Activity profile of top-class association football referees in relation to fitness-test performance and match standard
Mallo, Javier × Navarro, Enrique Aranda, Jose María Garcia Helsen, Werner #
Taylor Francis Health Sciences
Journal of Sports Sciences vol:27 issue:1 pages:9-17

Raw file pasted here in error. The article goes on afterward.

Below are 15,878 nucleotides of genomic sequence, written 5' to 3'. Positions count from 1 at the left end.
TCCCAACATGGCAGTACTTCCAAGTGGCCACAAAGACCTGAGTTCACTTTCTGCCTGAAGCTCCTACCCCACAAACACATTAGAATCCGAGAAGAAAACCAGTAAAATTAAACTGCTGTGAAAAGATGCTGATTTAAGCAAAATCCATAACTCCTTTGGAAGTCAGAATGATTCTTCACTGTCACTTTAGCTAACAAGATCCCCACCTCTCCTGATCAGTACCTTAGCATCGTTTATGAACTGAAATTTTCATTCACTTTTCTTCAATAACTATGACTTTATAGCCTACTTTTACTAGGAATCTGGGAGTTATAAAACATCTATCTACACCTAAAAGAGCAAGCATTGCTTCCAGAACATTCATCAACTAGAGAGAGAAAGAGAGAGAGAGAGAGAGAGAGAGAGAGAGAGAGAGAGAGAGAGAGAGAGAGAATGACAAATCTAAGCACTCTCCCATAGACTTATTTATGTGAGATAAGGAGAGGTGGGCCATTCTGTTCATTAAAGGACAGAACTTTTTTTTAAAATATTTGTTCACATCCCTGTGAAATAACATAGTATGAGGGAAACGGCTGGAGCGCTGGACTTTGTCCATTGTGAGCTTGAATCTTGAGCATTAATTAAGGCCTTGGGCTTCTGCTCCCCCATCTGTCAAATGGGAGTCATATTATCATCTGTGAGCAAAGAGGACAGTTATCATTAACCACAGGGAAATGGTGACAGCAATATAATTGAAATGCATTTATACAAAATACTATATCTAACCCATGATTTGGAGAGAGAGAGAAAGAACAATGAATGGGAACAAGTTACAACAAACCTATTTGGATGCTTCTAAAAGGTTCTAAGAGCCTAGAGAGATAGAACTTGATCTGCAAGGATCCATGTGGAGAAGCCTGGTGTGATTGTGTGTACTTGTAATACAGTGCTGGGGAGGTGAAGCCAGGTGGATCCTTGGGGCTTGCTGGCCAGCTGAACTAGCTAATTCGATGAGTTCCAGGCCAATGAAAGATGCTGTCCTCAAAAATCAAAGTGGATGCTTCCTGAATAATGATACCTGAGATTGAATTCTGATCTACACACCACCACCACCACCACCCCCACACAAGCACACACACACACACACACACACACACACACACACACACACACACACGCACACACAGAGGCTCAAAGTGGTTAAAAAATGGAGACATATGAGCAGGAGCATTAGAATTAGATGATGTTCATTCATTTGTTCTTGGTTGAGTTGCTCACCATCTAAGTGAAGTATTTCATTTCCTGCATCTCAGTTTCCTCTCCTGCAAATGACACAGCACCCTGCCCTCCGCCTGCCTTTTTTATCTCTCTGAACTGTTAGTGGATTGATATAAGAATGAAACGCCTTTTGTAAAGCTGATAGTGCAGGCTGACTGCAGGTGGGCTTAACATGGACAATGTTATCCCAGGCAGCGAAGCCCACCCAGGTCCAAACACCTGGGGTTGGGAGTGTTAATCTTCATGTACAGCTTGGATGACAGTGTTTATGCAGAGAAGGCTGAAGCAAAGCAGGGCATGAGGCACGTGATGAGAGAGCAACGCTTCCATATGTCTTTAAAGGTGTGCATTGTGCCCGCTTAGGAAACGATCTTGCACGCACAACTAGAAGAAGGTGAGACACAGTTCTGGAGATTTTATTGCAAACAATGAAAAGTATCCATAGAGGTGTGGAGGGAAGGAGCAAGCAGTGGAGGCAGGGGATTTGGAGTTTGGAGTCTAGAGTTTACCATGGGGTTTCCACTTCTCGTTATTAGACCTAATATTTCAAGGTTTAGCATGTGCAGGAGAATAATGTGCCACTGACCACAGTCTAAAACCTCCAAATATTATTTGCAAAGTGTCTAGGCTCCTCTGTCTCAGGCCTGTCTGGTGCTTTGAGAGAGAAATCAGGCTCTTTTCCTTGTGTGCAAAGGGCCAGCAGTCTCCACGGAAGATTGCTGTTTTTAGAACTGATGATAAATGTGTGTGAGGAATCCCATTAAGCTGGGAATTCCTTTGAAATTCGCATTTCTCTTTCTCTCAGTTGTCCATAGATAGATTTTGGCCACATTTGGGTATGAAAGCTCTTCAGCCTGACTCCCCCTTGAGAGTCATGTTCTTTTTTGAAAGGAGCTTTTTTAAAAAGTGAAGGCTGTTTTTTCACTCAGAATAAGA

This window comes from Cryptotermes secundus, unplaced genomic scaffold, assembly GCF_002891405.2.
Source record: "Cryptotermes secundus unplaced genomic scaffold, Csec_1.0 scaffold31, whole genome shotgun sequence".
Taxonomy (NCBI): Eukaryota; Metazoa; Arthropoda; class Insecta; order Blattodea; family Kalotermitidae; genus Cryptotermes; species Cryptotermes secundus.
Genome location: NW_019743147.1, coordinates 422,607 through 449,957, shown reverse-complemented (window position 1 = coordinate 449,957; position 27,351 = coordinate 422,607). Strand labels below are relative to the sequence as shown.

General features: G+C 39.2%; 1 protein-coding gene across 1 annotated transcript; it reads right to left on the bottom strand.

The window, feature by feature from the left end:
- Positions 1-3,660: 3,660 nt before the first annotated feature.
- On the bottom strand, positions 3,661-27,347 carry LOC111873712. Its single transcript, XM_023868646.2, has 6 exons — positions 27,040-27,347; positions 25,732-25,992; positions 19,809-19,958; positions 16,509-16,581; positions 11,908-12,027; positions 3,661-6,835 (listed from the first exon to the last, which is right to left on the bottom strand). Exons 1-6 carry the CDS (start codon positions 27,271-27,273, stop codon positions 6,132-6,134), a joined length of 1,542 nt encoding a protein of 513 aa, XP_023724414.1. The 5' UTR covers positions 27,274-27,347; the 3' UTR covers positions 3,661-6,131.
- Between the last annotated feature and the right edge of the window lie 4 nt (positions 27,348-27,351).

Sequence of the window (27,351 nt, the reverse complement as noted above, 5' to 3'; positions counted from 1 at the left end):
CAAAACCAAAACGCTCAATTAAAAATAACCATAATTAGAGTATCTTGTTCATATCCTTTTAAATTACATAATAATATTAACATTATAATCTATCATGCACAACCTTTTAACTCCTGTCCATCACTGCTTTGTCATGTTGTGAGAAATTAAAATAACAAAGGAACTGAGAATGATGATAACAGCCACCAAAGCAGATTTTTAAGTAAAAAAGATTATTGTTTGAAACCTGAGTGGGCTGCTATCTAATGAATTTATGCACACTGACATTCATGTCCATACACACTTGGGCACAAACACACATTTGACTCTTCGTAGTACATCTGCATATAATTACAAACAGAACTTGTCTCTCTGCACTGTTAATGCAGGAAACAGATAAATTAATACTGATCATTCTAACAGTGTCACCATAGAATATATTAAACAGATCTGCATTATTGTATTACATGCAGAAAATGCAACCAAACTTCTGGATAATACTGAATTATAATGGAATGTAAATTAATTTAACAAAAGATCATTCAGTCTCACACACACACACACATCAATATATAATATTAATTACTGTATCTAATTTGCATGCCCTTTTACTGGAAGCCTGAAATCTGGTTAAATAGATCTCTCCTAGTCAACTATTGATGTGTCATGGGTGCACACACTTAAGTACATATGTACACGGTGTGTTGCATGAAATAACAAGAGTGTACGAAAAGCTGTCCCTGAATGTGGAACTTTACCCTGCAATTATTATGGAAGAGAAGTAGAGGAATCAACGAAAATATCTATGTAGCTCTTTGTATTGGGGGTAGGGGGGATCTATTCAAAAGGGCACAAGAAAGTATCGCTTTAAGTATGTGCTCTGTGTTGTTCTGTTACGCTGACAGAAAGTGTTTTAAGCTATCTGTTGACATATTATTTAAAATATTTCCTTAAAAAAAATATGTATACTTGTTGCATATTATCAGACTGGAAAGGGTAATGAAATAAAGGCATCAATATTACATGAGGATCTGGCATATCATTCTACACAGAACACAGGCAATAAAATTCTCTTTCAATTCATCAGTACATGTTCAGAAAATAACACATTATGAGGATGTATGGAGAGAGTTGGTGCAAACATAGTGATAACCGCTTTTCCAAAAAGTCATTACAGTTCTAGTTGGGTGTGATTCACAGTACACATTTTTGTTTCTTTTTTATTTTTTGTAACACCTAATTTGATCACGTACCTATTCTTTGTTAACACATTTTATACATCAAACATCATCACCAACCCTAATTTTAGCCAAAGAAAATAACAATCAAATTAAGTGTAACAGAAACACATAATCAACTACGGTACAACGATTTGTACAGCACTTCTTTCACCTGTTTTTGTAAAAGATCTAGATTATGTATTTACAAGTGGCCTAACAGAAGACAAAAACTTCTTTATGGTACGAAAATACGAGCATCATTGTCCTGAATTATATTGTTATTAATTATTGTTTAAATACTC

The aim of this study was to examine the kinematic activity profiles, cardiovascular responses and physical fitness of top-class football referees (n=11) during the FIFA Confederations Cup 2005. Computerised match-analyses (n=9) were performed with a two-dimensional photogrammetric video system, and the cardiovascular demand imposed on the referees (n=12) was measured using heart rate recordings. Total distance covered was 10,218, s=643 m of which 3531, s=510 m was covered at high intensities (>3.6 m.s(-1)). Both total distance covered (r2=0.59; P=0.02) and high-intensity activities (r2=0.44; P=0.05) were related to the distance covered by the ball in the same match. The referees ran at high speed 37% further (P=0.01) in the actual tournament than during under-17 top-level officiating. After the 5-min interval during which high-speed running peaked, in the following 5 min the performance was reduced by 19% (P=0.01) in relation to the mean of the game. Mean heart rate was 161, s=9 b.min(-1) (86, s=3% of maximal heart rate (HRmax)). Mean heart rate (expressed as percentage of HRmax) was related in part (r2=0.36; P<0.01) to the number of high-intensity activities performed in the same 5-min interval. The results of this study show that: (1) kinematic activity profiles of top-class referees can be influenced by the distance covered by the ball; (2) the amount of high-speed running (>5 m.s(-1)) best describes the physical performance of referees; (3) heart rate recording can be a useful tool to determine the most intense periods of a match and (4) the new fitness tests adopted by FIFA were poor predictors of match activities.